I’ve previously mentioned how I like Joanna Fluke’s Hannah Swenson books. I’m rereading some of the books in the series. As I was reading Key Lime Murder, she included this recipe. I was instantly intrigued. I’ve made other oatmeal cookies that included chocolate chips and M&M’s. This year I wanted something simple. This cookie fit the bill!!!
Stars of the recipe:
1 c. butter (2 sticks)
3/4 c. white sugar (granulated)
1 tsp. baking soda
1 c. unsifted flour (all-purpose or white whole wheat)
2 c. oatmeal (I used old-fashioned oatmeal. I love that texture.)
1 egg yolk
Pre-heat the oven to 350 degrees.
Melt the butter in a microwave safe bowl on high for 1 1/2 minutes.
Let the butter cool to room temperature.
Mix in the white sugar.
Add the baking soda, flour, and oatmeal. Stir thoroughly.
In a small bowl, beat the egg yolk with a fork until it’s thoroughly mixed.
Add the yolk to the bowl and stir until it’s incorporated.
Grease or spray with cooking spray cookie sheet.
Make small balls of dough and place them on the cookie sheet, 12 to a sheet.
Press them down with a fork in a crisscross pattern.
Bake at 350 degrees for 10 to 12 minutes.
Let cool for 1 or 2 minutes before transferring them to a wire rack.
Every year I bake and create Christmas goodies. My grandma used to do the same thing and then share with family and friends. I have her bench she used to pile the containers onto and the Kitchen aid mixer she used to whip up the batches of delicious cookies. Once I was an adult living in a place where I could bake, I started the tradition. I have my tied and true cookies I bake every year and then I try new recipes.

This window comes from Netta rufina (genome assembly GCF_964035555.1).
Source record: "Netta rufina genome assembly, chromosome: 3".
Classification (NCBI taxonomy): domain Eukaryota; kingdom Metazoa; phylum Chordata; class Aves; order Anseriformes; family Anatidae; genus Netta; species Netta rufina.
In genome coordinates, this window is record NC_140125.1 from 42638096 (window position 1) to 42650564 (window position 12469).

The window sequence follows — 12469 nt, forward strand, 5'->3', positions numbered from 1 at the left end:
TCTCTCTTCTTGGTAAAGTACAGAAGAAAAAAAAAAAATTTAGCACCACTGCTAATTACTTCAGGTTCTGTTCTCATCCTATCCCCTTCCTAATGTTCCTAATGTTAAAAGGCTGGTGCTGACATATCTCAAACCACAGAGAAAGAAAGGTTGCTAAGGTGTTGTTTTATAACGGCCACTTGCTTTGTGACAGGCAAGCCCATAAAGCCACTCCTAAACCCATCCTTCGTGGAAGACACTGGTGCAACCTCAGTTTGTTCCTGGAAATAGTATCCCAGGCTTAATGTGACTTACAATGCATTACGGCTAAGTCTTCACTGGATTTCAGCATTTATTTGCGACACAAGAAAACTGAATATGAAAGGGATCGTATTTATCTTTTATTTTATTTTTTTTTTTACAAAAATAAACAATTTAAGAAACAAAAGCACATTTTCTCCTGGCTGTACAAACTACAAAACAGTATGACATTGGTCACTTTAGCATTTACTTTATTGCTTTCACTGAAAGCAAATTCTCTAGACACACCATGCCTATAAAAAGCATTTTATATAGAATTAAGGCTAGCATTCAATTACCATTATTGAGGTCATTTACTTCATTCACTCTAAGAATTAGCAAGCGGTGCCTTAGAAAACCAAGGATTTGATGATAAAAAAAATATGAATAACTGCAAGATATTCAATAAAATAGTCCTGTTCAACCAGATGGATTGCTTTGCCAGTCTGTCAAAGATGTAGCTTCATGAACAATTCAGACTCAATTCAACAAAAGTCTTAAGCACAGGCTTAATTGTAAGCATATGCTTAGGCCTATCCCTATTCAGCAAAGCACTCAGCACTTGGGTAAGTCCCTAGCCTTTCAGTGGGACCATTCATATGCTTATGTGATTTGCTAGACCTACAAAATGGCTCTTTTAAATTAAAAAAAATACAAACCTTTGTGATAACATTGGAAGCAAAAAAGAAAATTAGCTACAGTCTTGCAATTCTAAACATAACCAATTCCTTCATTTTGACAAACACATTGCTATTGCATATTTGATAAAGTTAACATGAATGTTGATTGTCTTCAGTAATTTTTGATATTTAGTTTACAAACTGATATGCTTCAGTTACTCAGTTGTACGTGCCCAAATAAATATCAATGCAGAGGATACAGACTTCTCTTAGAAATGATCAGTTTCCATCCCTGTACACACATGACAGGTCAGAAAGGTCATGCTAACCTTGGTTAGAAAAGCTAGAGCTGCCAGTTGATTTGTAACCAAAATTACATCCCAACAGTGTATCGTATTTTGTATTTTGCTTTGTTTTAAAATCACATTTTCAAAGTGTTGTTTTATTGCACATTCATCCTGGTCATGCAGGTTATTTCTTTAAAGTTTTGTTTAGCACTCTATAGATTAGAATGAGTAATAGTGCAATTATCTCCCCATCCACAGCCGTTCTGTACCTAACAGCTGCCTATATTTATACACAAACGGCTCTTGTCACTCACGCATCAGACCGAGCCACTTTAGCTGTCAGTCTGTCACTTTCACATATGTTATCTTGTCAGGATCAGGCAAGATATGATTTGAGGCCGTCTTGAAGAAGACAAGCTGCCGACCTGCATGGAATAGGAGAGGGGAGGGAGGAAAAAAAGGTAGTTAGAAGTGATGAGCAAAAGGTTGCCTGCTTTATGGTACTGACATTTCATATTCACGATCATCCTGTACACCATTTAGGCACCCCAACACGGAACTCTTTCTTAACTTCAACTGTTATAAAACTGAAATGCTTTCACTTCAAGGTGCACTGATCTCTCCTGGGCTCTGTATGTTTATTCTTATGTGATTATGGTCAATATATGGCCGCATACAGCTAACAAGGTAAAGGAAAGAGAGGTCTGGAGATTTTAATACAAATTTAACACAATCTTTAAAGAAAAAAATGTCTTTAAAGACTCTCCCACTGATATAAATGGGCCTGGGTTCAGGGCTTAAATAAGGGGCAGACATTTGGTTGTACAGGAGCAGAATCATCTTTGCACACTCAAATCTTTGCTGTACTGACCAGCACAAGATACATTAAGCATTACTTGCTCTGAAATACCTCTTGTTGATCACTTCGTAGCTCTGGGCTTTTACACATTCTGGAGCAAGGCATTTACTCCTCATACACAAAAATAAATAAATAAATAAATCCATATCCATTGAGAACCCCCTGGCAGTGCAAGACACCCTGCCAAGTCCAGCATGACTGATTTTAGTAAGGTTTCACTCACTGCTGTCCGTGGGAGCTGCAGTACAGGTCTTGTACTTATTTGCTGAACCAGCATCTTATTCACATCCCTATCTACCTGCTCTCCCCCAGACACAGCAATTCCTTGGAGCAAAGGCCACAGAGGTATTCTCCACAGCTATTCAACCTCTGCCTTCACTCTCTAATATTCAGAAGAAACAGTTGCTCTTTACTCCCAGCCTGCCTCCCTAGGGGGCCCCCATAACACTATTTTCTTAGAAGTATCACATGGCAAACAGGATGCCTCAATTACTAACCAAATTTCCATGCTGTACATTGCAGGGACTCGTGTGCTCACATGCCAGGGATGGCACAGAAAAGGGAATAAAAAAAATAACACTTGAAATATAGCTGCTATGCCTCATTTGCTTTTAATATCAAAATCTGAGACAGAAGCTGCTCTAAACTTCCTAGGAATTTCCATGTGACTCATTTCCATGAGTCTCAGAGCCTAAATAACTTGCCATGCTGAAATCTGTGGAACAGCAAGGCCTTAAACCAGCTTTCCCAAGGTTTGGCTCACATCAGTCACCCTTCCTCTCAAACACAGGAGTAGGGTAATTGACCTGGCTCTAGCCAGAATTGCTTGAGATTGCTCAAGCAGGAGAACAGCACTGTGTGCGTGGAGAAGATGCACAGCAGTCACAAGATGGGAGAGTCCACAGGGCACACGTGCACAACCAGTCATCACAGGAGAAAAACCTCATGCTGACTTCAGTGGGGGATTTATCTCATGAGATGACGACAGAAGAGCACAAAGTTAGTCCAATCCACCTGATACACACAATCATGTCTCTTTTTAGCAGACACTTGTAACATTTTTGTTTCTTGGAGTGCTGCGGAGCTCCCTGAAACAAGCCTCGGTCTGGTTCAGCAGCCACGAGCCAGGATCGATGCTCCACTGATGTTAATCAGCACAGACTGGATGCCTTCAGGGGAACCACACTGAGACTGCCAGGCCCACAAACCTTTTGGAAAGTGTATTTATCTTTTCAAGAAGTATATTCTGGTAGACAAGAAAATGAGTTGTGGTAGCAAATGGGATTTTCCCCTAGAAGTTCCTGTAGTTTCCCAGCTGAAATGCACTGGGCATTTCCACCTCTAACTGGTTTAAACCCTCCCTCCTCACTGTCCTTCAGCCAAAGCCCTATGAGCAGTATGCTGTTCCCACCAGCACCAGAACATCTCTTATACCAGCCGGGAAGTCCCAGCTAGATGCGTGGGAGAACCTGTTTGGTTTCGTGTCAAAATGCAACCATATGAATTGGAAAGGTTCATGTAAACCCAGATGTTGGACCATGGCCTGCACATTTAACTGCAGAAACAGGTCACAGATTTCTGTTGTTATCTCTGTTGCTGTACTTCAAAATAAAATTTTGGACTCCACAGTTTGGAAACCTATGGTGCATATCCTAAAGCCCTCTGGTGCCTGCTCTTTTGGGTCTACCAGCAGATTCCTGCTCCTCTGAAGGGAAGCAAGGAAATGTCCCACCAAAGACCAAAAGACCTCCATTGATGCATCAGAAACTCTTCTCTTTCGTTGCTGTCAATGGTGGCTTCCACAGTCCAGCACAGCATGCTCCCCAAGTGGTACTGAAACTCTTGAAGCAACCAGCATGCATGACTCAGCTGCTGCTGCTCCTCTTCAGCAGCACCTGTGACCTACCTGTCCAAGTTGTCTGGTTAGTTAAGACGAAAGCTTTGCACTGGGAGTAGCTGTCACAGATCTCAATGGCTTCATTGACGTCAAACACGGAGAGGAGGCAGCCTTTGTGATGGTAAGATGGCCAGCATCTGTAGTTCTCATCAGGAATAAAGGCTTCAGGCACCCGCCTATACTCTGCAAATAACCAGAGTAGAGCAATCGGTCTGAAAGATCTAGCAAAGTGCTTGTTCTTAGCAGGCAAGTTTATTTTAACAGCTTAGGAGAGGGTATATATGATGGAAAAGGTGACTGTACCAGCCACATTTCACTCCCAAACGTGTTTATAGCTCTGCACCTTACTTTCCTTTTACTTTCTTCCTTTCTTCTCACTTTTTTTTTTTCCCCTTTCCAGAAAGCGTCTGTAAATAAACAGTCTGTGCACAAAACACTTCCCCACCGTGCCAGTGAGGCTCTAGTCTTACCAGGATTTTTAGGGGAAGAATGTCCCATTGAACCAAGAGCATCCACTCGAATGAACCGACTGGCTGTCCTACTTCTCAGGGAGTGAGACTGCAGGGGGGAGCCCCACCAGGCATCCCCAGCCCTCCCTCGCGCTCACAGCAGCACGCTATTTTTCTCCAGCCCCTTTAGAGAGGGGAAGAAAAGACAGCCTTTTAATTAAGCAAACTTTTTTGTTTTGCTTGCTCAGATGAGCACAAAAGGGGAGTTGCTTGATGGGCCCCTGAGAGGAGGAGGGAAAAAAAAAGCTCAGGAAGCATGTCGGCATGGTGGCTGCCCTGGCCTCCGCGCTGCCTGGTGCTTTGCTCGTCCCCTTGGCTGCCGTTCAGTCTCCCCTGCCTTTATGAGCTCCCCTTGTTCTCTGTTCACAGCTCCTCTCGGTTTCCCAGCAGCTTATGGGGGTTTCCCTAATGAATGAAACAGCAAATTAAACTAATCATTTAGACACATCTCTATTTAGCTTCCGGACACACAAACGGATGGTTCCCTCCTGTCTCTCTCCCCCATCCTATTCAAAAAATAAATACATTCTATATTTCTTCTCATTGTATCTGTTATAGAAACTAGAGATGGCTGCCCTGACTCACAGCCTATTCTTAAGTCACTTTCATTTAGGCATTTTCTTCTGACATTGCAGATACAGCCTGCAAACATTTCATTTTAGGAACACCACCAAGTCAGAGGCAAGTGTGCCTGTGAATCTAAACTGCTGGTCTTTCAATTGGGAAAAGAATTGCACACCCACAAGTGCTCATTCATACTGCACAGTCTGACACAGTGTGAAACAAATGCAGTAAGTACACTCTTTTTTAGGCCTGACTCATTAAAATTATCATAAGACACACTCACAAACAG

Four years ago, I lost my grandma on Christmas Eve. For five days before her death, my family sat by her bedside. When I couldn’t be there, I baked and created in my kitchen as a way to keep my mind off of losing her. I then brought the goodies with me when I was at the nursing home. The family shared the treats. It was a wonderful way to honor her.
On Christmas Eve of 2008, after everyone had left the nursing home when God welcomed her home. I was at the Christmas Eve service when I got the call that she had died. I remember breaking down into tears. Grandma so loved Christmas that she took her last breath the night before Jesus’ birth.
Another tradition we hold dear is baking a cake, cupcakes, or brownies to celebrate Jesus’ birth. We sing “Happy Birthday” to him as a way to remember him. The tradition started when the Imaginative One was a baby and has continued ever since. However I was introduced to the concept almost 20 years ago. I had worked at McDonald’s as a college student and was trained to host birthday parties. One party I hosted was a birthday party for Jesus. It was held during the holiday season and stuck with me.
The Wee One and I were baking snickerdoodles right before Thanksgiving. His words were that it smelled like Christmas. His memories of Christmas are going to include the smell of cinnamon.